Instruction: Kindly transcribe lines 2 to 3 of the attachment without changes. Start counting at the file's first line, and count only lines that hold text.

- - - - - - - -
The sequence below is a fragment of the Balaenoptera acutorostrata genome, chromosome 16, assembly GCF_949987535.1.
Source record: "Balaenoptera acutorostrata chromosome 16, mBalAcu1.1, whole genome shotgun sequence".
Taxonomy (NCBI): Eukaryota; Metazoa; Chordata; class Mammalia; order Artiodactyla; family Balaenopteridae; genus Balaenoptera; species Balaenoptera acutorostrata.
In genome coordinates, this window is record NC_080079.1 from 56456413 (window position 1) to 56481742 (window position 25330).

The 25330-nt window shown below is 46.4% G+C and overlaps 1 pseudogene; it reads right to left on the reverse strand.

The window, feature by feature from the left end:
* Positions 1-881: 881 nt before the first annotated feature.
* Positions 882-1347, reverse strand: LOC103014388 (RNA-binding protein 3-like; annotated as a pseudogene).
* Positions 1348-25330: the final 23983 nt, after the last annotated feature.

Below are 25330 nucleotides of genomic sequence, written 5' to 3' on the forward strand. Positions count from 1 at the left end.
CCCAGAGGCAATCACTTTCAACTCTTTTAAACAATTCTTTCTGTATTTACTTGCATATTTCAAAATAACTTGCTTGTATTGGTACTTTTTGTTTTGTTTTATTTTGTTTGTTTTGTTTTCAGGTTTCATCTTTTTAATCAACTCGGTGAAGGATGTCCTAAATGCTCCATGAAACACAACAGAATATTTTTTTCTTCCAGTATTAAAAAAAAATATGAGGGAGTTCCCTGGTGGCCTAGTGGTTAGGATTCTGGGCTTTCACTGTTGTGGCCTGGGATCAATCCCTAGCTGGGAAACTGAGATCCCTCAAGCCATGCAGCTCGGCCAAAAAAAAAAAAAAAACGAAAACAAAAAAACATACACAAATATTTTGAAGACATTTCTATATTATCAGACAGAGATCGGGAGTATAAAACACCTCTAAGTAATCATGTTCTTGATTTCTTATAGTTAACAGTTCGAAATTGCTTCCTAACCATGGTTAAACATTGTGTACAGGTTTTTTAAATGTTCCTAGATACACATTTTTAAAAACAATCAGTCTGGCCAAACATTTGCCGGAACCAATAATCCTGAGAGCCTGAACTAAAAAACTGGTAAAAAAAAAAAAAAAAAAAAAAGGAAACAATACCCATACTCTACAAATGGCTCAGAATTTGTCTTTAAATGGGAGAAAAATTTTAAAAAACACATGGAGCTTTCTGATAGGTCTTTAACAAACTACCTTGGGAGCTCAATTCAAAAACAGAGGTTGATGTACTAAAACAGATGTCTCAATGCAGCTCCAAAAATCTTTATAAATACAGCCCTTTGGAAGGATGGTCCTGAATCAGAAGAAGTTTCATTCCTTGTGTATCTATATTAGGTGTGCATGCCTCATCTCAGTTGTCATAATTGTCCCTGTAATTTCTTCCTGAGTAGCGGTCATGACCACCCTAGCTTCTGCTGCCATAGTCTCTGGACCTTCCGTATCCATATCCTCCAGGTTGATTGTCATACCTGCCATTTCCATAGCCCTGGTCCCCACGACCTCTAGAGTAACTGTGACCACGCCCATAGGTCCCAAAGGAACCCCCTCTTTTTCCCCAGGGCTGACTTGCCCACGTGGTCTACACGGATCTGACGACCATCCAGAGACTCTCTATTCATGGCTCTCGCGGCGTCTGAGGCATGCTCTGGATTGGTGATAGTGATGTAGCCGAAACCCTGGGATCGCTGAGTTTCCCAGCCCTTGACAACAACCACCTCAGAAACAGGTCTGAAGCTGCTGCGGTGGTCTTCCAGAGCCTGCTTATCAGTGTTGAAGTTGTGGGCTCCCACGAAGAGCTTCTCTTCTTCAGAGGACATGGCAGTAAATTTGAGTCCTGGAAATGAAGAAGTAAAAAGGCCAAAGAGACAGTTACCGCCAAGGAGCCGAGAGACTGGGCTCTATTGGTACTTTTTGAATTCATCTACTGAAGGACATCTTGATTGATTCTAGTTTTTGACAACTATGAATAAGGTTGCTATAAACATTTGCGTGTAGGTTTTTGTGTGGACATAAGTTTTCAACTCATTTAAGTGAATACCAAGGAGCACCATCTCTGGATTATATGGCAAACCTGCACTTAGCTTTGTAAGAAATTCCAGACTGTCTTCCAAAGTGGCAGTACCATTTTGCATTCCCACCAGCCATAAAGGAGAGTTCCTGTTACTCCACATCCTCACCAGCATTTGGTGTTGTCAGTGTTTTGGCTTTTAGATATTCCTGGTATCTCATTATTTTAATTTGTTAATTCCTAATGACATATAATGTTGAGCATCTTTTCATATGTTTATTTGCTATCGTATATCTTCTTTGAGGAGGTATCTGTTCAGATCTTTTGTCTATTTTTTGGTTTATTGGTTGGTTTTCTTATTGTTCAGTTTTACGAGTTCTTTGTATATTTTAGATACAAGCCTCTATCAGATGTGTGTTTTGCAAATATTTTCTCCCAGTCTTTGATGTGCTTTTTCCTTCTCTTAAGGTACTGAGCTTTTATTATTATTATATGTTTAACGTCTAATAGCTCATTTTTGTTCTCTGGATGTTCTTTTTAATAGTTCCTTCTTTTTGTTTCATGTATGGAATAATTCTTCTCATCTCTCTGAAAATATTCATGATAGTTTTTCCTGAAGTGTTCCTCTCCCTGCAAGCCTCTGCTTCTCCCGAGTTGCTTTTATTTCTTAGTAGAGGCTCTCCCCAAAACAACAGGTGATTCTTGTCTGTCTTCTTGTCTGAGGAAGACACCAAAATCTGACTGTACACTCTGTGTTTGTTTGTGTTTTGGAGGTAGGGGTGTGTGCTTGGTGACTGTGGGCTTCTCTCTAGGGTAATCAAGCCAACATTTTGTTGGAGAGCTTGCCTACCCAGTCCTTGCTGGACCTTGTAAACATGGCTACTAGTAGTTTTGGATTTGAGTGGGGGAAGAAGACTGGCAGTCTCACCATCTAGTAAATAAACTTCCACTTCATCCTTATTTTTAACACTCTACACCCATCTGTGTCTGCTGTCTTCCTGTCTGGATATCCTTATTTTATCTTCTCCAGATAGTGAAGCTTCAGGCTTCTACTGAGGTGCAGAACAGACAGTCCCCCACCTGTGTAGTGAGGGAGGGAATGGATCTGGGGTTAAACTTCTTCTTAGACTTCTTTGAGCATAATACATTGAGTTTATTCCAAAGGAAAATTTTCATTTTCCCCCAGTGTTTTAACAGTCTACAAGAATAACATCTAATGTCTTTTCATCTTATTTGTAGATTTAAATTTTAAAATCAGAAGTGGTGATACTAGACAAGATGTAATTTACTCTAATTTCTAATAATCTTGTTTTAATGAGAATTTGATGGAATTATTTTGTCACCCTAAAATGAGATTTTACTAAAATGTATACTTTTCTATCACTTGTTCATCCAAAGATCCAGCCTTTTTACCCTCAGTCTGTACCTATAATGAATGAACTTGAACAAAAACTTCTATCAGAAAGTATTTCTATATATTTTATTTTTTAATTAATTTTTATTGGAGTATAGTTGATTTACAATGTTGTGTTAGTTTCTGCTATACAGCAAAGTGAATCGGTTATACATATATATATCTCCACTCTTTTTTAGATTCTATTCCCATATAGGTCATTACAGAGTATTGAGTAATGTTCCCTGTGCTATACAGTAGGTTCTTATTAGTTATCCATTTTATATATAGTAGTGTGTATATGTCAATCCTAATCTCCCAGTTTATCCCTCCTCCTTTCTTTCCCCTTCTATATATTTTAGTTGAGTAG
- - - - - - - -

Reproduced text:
Source record: "Balaenoptera acutorostrata chromosome 16, mBalAcu1.1, whole genome shotgun sequence".
Taxonomy (NCBI): Eukaryota; Metazoa; Chordata; class Mammalia; order Artiodactyla; family Balaenopteridae; genus Balaenoptera; species Balaenoptera acutorostrata.